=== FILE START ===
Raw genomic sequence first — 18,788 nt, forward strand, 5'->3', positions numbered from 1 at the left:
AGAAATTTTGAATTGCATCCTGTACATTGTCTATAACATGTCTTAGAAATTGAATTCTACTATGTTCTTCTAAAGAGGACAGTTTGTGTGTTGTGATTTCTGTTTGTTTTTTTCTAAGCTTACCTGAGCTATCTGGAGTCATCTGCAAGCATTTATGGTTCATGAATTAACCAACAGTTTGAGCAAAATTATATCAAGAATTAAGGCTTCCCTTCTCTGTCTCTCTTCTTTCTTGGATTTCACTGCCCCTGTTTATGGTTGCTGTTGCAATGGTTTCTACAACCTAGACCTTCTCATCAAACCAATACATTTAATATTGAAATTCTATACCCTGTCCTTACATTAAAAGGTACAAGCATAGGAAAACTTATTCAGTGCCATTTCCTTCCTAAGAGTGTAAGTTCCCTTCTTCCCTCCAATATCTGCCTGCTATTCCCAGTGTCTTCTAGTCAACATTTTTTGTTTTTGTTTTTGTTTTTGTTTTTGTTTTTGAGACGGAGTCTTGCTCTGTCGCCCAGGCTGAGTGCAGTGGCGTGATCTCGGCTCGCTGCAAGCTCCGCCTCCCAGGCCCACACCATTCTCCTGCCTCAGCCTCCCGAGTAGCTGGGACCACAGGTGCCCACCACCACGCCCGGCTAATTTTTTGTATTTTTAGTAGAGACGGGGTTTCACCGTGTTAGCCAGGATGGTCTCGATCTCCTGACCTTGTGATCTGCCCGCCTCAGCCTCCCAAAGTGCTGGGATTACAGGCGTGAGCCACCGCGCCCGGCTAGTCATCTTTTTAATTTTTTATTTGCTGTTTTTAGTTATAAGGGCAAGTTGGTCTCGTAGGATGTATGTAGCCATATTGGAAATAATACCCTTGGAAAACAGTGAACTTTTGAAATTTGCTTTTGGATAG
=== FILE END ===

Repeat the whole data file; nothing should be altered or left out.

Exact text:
Raw genomic sequence first — 18,788 nt, forward strand, 5'->3', positions numbered from 1 at the left:
AGAAATTTTGAATTGCATCCTGTACATTGTCTATAACATGTCTTAGAAATTGAATTCTACTATGTTCTTCTAAAGAGGACAGTTTGTGTGTTGTGATTTCTGTTTGTTTTTTTCTAAGCTTACCTGAGCTATCTGGAGTCATCTGCAAGCATTTATGGTTCATGAATTAACCAACAGTTTGAGCAAAATTATATCAAGAATTAAGGCTTCCCTTCTCTGTCTCTCTTCTTTCTTGGATTTCACTGCCCCTGTTTATGGTTGCTGTTGCAATGGTTTCTACAACCTAGACCTTCTCATCAAACCAATACATTTAATATTGAAATTCTATACCCTGTCCTTACATTAAAAGGTACAAGCATAGGAAAACTTATTCAGTGCCATTTCCTTCCTAAGAGTGTAAGTTCCCTTCTTCCCTCCAATATCTGCCTGCTATTCCCAGTGTCTTCTAGTCAACATTTTTTGTTTTTGTTTTTGTTTTTGTTTTTGTTTTTGAGACGGAGTCTTGCTCTGTCGCCCAGGCTGAGTGCAGTGGCGTGATCTCGGCTCGCTGCAAGCTCCGCCTCCCAGGCCCACACCATTCTCCTGCCTCAGCCTCCCGAGTAGCTGGGACCACAGGTGCCCACCACCACGCCCGGCTAATTTTTTGTATTTTTAGTAGAGACGGGGTTTCACCGTGTTAGCCAGGATGGTCTCGATCTCCTGACCTTGTGATCTGCCCGCCTCAGCCTCCCAAAGTGCTGGGATTACAGGCGTGAGCCACCGCGCCCGGCTAGTCATCTTTTTAATTTTTTATTTGCTGTTTTTAGTTATAAGGGCAAGTTGGTCTCGTAGGATGTATGTAGCCATATTGGAAATAATACCCTTGGAAAACAGTGAACTTTTGAAATTTGCTTTTGGATAG